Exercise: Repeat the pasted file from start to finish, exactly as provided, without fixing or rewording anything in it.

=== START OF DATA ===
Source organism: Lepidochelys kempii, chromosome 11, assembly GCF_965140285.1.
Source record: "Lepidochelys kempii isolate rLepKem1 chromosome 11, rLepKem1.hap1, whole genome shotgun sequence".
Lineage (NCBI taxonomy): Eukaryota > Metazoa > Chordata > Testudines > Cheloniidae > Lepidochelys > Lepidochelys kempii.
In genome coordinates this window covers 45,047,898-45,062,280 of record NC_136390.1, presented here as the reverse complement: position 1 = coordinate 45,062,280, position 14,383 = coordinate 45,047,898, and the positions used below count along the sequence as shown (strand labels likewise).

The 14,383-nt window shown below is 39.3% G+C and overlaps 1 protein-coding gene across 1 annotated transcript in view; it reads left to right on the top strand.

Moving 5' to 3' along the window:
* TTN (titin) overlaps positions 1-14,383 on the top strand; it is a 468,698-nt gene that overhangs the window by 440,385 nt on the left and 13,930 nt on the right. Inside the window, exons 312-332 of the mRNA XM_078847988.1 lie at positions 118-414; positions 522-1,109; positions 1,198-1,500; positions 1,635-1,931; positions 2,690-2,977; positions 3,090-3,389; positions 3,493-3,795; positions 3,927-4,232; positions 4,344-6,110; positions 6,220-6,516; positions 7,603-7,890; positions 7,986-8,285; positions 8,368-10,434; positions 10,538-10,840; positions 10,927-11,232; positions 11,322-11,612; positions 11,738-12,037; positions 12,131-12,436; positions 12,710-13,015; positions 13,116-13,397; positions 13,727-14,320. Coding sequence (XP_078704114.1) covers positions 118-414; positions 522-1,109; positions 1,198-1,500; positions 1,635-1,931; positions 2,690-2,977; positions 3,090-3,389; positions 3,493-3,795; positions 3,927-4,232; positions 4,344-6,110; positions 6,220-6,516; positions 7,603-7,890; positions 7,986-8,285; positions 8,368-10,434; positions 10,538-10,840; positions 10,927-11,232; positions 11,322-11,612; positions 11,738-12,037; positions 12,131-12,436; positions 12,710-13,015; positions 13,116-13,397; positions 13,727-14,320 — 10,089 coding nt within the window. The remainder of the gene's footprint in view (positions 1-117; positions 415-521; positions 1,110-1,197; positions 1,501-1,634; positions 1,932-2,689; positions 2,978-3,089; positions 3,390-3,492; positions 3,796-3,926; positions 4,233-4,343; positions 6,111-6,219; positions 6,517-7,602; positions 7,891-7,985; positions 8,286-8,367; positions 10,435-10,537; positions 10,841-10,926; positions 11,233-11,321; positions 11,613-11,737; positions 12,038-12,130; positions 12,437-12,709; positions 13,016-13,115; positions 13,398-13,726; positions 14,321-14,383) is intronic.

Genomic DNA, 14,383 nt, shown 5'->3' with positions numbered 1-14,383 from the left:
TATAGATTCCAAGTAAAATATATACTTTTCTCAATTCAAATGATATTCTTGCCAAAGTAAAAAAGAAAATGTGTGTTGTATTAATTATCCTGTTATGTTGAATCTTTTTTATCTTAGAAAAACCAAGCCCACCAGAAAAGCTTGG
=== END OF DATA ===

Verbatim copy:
Source organism: Lepidochelys kempii, chromosome 11, assembly GCF_965140285.1.
Source record: "Lepidochelys kempii isolate rLepKem1 chromosome 11, rLepKem1.hap1, whole genome shotgun sequence".
Lineage (NCBI taxonomy): Eukaryota > Metazoa > Chordata > Testudines > Cheloniidae > Lepidochelys > Lepidochelys kempii.
In genome coordinates this window covers 45,047,898-45,062,280 of record NC_136390.1, presented here as the reverse complement: position 1 = coordinate 45,062,280, position 14,383 = coordinate 45,047,898, and the positions used below count along the sequence as shown (strand labels likewise).

The 14,383-nt window shown below is 39.3% G+C and overlaps 1 protein-coding gene across 1 annotated transcript in view; it reads left to right on the top strand.

Moving 5' to 3' along the window:
* TTN (titin) overlaps positions 1-14,383 on the top strand; it is a 468,698-nt gene that overhangs the window by 440,385 nt on the left and 13,930 nt on the right. Inside the window, exons 312-332 of the mRNA XM_078847988.1 lie at positions 118-414; positions 522-1,109; positions 1,198-1,500; positions 1,635-1,931; positions 2,690-2,977; positions 3,090-3,389; positions 3,493-3,795; positions 3,927-4,232; positions 4,344-6,110; positions 6,220-6,516; positions 7,603-7,890; positions 7,986-8,285; positions 8,368-10,434; positions 10,538-10,840; positions 10,927-11,232; positions 11,322-11,612; positions 11,738-12,037; positions 12,131-12,436; positions 12,710-13,015; positions 13,116-13,397; positions 13,727-14,320. Coding sequence (XP_078704114.1) covers positions 118-414; positions 522-1,109; positions 1,198-1,500; positions 1,635-1,931; positions 2,690-2,977; positions 3,090-3,389; positions 3,493-3,795; positions 3,927-4,232; positions 4,344-6,110; positions 6,220-6,516; positions 7,603-7,890; positions 7,986-8,285; positions 8,368-10,434; positions 10,538-10,840; positions 10,927-11,232; positions 11,322-11,612; positions 11,738-12,037; positions 12,131-12,436; positions 12,710-13,015; positions 13,116-13,397; positions 13,727-14,320 — 10,089 coding nt within the window. The remainder of the gene's footprint in view (positions 1-117; positions 415-521; positions 1,110-1,197; positions 1,501-1,634; positions 1,932-2,689; positions 2,978-3,089; positions 3,390-3,492; positions 3,796-3,926; positions 4,233-4,343; positions 6,111-6,219; positions 6,517-7,602; positions 7,891-7,985; positions 8,286-8,367; positions 10,435-10,537; positions 10,841-10,926; positions 11,233-11,321; positions 11,613-11,737; positions 12,038-12,130; positions 12,437-12,709; positions 13,016-13,115; positions 13,398-13,726; positions 14,321-14,383) is intronic.

Genomic DNA, 14,383 nt, shown 5'->3' with positions numbered 1-14,383 from the left:
TATAGATTCCAAGTAAAATATATACTTTTCTCAATTCAAATGATATTCTTGCCAAAGTAAAAAAGAAAATGTGTGTTGTATTAATTATCCTGTTATGTTGAATCTTTTTTATCTTAGAAAAACCAAGCCCACCAGAAAAGCTTGG